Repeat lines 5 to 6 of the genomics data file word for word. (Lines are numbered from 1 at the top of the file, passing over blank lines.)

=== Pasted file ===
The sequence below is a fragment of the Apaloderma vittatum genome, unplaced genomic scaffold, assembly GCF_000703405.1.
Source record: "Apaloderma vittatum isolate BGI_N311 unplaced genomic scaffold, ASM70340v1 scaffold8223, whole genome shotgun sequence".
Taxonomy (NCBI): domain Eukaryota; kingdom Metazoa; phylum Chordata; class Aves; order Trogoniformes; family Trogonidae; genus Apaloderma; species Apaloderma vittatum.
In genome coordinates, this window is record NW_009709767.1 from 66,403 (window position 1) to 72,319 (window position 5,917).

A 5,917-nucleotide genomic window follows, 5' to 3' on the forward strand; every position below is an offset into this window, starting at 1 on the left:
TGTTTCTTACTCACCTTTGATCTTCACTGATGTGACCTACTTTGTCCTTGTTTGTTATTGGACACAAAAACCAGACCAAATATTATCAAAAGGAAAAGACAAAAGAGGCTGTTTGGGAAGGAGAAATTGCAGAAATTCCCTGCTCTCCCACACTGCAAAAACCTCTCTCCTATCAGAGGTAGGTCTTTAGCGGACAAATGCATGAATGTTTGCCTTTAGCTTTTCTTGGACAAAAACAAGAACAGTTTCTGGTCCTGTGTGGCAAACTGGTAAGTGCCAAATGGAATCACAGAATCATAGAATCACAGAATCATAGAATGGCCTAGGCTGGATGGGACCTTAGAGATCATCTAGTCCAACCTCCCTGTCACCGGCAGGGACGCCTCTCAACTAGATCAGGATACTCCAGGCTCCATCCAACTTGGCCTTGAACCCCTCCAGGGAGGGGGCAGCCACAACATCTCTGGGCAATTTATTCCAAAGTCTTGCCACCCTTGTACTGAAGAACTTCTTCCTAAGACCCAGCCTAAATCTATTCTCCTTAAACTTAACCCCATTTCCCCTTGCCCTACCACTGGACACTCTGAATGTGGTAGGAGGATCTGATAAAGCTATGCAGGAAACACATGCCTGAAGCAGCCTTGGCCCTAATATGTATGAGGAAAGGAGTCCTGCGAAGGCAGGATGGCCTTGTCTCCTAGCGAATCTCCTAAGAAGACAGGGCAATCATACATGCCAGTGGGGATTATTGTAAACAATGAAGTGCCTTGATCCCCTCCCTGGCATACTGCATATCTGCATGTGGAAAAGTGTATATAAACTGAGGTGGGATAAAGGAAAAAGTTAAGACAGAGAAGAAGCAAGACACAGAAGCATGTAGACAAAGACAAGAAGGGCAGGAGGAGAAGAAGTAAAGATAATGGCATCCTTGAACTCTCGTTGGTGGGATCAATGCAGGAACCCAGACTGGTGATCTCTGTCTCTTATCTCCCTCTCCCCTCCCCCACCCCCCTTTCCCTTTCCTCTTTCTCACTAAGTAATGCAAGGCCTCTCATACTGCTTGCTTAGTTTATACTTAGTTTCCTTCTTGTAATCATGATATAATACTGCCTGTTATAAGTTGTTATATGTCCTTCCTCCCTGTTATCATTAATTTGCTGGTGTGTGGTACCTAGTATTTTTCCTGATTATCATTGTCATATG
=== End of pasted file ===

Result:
A 5,917-nucleotide genomic window follows, 5' to 3' on the forward strand; every position below is an offset into this window, starting at 1 on the left:
TGTTTCTTACTCACCTTTGATCTTCACTGATGTGACCTACTTTGTCCTTGTTTGTTATTGGACACAAAAACCAGACCAAATATTATCAAAAGGAAAAGACAAAAGAGGCTGTTTGGGAAGGAGAAATTGCAGAAATTCCCTGCTCTCCCACACTGCAAAAACCTCTCTCCTATCAGAGGTAGGTCTTTAGCGGACAAATGCATGAATGTTTGCCTTTAGCTTTTCTTGGACAAAAACAAGAACAGTTTCTGGTCCTGTGTGGCAAACTGGTAAGTGCCAAATGGAATCACAGAATCATAGAATCACAGAATCATAGAATGGCCTAGGCTGGATGGGACCTTAGAGATCATCTAGTCCAACCTCCCTGTCACCGGCAGGGACGCCTCTCAACTAGATCAGGATACTCCAGGCTCCATCCAACTTGGCCTTGAACCCCTCCAGGGAGGGGGCAGCCACAACATCTCTGGGCAATTTATTCCAAAGTCTTGCCACCCTTGTACTGAAGAACTTCTTCCTAAGACCCAGCCTAAATCTATTCTCCTTAAACTTAACCCCATTTCCCCTTGCCCTACCACTGGACACTCTGAATGTGGTAGGAGGATCTGATAAAGCTATGCAGGAAACACATGCCTGAAGCAGCCTTGGCCCTAATATGTATGAGGAAAGGAGTCCTGCGAAGGCAGGATGGCCTTGTCTCCTAGCGAATCTCCTAAGAAGACAGGGCAATCATACATGCCAGTGGGGATTATTGTAAACAATGAAGTGCCTTGATCCCCTCCCTGGCATACTGCATATCTGCATGTGGAAAAGTGTATATAAACTGAGGTGGGATAAAGGAAAAAGTTAAGACAGAGAAGAAGCAAGACACAGAAGCATGTAGACAAAGACAAGAAGGGCAGGAGGAGAAGAAGTAAAGATAATGGCATCCTTGAACTCTCGTTGGTGGGATCAATGCAGGAACCCAGACTGGTGATCTCTGTCTCTTATCTCCCTCTCCCCTCCCCCACCCCCCTTTCCCTTTCCTCTTTCTCACTAAGTAATGCAAGGCCTCTCATACTGCTTGCTTAGTTTATACTTAGTTTCCTTCTTGTAATCATGATATAATACTGCCTGTTATAAGTTGTTATATGTCCTTCCTCCCTGTTATCATTAATTTGCTGGTGTGTGGTACCTAGTATTTTTCCTGATTATCATTGTCATATG